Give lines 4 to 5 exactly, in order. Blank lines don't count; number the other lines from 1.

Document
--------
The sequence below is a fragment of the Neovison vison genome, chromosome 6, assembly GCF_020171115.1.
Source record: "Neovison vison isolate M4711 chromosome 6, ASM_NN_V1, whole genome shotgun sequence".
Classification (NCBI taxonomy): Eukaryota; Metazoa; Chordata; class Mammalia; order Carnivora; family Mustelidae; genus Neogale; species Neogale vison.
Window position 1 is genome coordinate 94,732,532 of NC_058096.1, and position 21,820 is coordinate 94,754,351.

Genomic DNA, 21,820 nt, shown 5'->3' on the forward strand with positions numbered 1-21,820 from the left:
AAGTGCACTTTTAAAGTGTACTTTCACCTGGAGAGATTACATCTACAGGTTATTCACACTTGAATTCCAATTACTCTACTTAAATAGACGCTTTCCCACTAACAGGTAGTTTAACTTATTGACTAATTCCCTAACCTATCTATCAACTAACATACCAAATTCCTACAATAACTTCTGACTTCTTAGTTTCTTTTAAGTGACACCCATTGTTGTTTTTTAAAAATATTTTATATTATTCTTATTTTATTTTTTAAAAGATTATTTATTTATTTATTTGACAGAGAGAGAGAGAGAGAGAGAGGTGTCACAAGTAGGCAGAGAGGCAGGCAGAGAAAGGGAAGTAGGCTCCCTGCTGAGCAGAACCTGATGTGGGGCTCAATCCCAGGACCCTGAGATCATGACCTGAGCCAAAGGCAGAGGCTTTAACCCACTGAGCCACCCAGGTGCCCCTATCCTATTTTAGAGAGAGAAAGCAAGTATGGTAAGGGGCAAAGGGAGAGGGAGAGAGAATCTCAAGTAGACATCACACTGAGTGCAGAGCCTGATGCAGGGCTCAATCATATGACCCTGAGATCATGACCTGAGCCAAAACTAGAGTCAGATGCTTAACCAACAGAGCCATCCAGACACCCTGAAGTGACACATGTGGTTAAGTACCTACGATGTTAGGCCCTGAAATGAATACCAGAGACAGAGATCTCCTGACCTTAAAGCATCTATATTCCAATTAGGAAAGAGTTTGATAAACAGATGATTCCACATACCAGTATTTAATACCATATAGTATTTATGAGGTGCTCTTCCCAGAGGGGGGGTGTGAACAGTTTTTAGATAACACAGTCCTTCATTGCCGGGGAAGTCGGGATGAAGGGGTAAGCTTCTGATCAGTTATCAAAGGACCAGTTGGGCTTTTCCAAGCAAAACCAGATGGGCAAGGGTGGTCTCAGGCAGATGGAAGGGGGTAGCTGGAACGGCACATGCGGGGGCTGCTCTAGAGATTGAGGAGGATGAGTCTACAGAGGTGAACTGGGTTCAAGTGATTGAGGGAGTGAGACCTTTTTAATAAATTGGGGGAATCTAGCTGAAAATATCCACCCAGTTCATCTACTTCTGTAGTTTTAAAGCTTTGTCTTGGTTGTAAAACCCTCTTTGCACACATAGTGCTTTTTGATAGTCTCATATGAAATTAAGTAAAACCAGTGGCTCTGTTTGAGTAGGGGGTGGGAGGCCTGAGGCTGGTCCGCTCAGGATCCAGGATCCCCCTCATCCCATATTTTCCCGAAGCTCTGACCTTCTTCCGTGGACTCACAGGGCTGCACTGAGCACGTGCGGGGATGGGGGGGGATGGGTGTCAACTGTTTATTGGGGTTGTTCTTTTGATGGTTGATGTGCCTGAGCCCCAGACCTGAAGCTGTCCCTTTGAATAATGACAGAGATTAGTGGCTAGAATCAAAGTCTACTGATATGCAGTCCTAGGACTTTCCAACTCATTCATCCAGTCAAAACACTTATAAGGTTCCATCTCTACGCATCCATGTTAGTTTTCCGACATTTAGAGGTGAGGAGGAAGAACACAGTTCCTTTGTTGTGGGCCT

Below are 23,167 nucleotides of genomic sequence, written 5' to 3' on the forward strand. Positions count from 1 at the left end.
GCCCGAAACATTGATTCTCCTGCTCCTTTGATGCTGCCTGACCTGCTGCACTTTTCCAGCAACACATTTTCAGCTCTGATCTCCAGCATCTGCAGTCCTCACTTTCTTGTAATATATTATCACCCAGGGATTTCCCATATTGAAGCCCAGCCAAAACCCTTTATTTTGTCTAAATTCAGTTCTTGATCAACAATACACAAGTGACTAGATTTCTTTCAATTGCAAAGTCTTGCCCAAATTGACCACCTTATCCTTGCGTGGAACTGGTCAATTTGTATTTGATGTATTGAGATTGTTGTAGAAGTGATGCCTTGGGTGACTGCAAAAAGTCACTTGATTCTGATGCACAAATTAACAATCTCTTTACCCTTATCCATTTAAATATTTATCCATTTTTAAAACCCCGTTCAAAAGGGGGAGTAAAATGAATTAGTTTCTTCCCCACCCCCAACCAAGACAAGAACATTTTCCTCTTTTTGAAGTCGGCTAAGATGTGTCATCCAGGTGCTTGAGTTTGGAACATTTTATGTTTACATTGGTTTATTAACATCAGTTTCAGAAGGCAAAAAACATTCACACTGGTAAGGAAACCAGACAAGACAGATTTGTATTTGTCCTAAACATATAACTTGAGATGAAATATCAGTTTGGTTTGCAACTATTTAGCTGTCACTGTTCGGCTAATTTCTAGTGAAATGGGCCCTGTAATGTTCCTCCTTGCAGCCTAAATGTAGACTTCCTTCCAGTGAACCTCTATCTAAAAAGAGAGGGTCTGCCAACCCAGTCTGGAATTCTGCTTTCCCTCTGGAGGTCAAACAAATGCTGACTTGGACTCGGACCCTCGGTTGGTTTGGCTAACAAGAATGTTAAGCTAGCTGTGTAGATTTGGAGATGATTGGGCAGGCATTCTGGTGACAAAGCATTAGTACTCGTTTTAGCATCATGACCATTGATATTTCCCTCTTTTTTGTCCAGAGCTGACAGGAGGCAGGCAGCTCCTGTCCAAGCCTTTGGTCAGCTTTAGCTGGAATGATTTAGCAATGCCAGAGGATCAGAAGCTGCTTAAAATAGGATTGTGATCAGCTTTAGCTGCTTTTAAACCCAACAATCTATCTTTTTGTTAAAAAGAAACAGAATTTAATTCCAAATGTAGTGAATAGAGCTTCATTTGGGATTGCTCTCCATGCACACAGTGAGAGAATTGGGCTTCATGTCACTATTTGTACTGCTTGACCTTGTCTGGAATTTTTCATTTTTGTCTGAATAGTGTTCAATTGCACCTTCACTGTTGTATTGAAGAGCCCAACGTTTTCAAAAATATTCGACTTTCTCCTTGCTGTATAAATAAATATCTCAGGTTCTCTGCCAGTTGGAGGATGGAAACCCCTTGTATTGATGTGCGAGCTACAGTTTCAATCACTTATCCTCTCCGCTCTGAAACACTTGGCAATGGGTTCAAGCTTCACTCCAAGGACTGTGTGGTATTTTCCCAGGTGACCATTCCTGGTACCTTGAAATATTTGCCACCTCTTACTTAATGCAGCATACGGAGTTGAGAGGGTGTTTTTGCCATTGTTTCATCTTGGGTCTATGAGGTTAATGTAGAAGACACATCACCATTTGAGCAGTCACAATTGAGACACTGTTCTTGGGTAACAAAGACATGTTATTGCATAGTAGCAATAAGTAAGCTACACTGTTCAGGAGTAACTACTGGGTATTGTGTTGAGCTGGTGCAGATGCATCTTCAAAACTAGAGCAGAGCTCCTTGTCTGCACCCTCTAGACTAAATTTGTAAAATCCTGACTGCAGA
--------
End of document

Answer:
Window position 1 is genome coordinate 94,732,532 of NC_058096.1, and position 21,820 is coordinate 94,754,351.

Genomic DNA, 21,820 nt, shown 5'->3' on the forward strand with positions numbered 1-21,820 from the left: